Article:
By early 1923, however, the anti-Treaty IRA’s military resistance had lost great momentum. Executions continued apace and there were few successful IRA actions, demoralising those under Lynch’s command. While Lynch had no interest in opening peace negotiations, he was under pressure from some within the IRA, such as Tom Barry, and without, including from former officers styling themselves as “the Neutral IRA”, to do so.

Lynch, was aware of the pressure his forces were under and was desperate to find some means for republicans to regain momentum in the conflict. One was to acquire heavy artillery from the European continent, another to form a new republican base in the west. When the IRA executive held a much-delayed meeting in rural Waterford in March 1923, Lynch cast the deciding vote for the war to continue.

Mortally wounded

He had planned for the IRA executive to reconvene for a further meeting on April 10th. On the same day, the area was in the midst of a large National Army sweep. While escaping over the Knockmealdown mountains, Lynch was shot and mortally wounded by a member of a National Army column in pursuit. He died several hours later.

It was left to Lynch’s successor, Frank Aiken, to issue a dump arms order to the republican forces six weeks later, bringing the Civil War to an end. For Lynch’s historical reputation among those who commemorate and revere him, he is the unbowed and unbroken republican icon who gave his life for the cause of Irish freedom.

Gerard Shannon is the author of Liam Lynch: To Declare a Republic, published by Merrion Press

Did you know?

A moderate: before 1916, Liam Lynch was considered a Redmondite, or moderate, and supporter of Home Rule by his peers. He was also briefly a member of the National Volunteers. However, witnessing the arrest of Cork Volunteer leader Thomas Kent in Fermoy (who was later executed) radicalised Lynch into the republican cause.

Famous quote: “We have declared for an Irish Republic and will not live under any other law”, Lynch’s most famous quote, is from a letter he wrote in late 1917 to his brother.

Unmarried: On his death, Lynch was engaged to be married to Bridie Keyes, a draper assistant’s from Mitchelstown. They met in secret during his revolutionary activities. She died in 1970, having never married.

Memorials: He is the subject of numerous memorials, mostly notably a 2.5m (8ft) Celtic Cross outside his birthplace near Anglesboro village in Limerick and an 18m (50ft) memorial tower where he was shot in the Knockmealdown mountains in south Tipperary.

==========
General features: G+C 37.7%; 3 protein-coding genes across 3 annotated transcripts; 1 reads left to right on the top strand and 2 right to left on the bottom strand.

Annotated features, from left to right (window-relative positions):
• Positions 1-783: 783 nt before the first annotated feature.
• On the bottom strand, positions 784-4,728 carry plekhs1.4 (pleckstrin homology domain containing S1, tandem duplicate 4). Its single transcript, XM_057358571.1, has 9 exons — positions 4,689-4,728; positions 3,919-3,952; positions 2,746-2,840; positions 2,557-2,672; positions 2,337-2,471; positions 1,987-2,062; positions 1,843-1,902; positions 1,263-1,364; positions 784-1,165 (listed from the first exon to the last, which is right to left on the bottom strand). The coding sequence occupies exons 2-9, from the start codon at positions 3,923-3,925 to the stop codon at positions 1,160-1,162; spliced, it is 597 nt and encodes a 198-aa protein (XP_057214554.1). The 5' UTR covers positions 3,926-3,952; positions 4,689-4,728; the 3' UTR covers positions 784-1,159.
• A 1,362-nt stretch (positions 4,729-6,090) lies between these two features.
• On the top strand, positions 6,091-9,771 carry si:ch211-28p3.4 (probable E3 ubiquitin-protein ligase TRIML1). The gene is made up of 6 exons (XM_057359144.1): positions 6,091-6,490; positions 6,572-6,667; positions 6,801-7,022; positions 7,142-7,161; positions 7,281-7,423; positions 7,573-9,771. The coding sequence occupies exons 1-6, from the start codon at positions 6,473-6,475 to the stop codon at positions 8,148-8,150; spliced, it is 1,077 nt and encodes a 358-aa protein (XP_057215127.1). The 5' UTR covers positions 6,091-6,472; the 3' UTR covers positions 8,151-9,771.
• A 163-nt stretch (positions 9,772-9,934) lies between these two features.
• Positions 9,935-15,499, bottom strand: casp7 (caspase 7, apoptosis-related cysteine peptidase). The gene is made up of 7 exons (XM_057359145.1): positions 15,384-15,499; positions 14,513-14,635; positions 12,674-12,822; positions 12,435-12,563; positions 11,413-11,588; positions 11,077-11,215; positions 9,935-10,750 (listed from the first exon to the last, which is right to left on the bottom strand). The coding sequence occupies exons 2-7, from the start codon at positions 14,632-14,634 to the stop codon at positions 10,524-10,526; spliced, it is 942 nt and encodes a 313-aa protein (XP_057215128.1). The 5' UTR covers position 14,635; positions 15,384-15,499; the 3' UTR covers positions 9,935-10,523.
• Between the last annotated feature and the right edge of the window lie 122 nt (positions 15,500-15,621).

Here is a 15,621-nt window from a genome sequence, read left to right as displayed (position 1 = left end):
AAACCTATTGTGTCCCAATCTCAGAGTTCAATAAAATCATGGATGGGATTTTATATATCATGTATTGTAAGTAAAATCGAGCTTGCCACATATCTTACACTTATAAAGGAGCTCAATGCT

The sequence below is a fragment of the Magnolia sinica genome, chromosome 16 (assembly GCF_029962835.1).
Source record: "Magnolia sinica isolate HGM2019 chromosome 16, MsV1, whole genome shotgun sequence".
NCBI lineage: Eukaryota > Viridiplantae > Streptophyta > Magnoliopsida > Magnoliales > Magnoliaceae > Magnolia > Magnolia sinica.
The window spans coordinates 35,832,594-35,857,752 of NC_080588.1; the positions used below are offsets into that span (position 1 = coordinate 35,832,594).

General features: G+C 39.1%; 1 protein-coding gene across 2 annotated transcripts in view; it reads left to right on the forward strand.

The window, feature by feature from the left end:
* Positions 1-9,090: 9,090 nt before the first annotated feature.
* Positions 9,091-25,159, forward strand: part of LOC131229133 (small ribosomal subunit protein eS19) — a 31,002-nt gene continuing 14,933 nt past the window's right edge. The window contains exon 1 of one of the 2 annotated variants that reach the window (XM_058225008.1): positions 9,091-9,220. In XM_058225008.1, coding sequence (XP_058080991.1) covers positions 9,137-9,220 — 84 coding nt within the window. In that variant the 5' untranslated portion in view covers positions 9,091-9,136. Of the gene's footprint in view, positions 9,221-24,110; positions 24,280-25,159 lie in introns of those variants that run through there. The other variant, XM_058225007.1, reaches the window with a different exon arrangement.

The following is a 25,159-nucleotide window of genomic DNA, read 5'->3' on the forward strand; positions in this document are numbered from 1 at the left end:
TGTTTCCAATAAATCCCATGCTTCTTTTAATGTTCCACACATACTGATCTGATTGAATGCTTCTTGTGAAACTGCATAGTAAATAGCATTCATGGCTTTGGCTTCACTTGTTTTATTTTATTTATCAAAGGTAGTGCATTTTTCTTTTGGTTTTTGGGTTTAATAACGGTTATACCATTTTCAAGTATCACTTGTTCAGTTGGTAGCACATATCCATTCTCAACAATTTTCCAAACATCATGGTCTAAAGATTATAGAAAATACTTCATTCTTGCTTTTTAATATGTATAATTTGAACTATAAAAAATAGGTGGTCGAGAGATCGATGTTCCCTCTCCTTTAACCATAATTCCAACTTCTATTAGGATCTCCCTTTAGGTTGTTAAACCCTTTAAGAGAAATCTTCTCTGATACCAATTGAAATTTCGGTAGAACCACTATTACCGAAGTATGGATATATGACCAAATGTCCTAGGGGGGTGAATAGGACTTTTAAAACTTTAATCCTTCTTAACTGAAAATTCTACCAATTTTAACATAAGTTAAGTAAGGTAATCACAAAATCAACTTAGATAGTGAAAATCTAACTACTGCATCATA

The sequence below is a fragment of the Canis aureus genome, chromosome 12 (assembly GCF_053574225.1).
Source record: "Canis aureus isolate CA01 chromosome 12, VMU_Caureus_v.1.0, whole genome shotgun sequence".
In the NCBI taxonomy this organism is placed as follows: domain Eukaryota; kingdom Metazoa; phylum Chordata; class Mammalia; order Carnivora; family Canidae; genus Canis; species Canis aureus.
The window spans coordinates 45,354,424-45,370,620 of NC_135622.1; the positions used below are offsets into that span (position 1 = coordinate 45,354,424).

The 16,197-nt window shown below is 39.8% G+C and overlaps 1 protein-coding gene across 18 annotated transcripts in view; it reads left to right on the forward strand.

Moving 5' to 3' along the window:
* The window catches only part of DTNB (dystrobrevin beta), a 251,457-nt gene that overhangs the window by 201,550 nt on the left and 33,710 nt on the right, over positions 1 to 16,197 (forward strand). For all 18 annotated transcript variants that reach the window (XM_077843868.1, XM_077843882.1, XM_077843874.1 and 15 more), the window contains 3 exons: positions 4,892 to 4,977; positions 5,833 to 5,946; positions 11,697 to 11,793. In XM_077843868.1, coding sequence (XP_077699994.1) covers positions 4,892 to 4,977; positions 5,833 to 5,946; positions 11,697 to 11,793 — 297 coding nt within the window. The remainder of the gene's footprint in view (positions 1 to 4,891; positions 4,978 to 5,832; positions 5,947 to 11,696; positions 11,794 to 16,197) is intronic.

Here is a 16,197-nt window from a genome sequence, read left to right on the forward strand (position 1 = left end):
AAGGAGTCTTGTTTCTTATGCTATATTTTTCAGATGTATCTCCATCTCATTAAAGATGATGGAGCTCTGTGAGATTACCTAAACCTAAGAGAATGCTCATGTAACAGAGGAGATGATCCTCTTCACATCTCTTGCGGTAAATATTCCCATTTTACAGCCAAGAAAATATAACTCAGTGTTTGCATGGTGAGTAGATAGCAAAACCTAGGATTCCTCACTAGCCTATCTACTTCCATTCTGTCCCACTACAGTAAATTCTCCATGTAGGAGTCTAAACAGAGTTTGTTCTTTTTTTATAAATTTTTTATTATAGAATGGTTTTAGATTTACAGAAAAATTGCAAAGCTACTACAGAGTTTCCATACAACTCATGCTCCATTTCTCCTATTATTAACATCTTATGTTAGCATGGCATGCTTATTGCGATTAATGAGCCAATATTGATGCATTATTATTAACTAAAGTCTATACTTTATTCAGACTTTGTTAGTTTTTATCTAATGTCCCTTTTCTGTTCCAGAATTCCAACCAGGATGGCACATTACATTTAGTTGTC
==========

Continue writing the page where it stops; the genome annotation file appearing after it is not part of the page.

Pro or anti-Treaty – which side would you have chosen?

The 1921 Anglo-Irish Treaty, more commonly known as ‘the Treaty’, led to the creation of the Irish Free State as a self-governing nation of the British Empire. It also gave Northern Ireland – which had been created a year earlier – the right to opting out of the Irish Free State. While the Treaty was narrowly approved by the Dáil, the split led to a bitter Civil War (1922-23). Which side might you have chosen? Here’s how you might feel:


This isn’t the ultimate freedom you fought for but is a stepping stone towards it. Hardliners are risking everything achieved in recent years in an unrealistic attempt to get Irish independence all at once. There is no guarantee the IRA can defeat the British. The nation is shattered and wants an end to war. Do we really want to go back to fighting a war we might lose? This is not the end – we can achieve more by peaceful means.


This is a sell-out. You fought hard for freedom – and now the dream of a united Ireland is over. This Treaty denies the sovereignty of the Irish nation. We will still be under British influence. Even our elected representatives will have to swear an oath of allegiance to the King. Is this really what men and women died for? Either we are entitled as a nation to the control of our own destiny or we are not.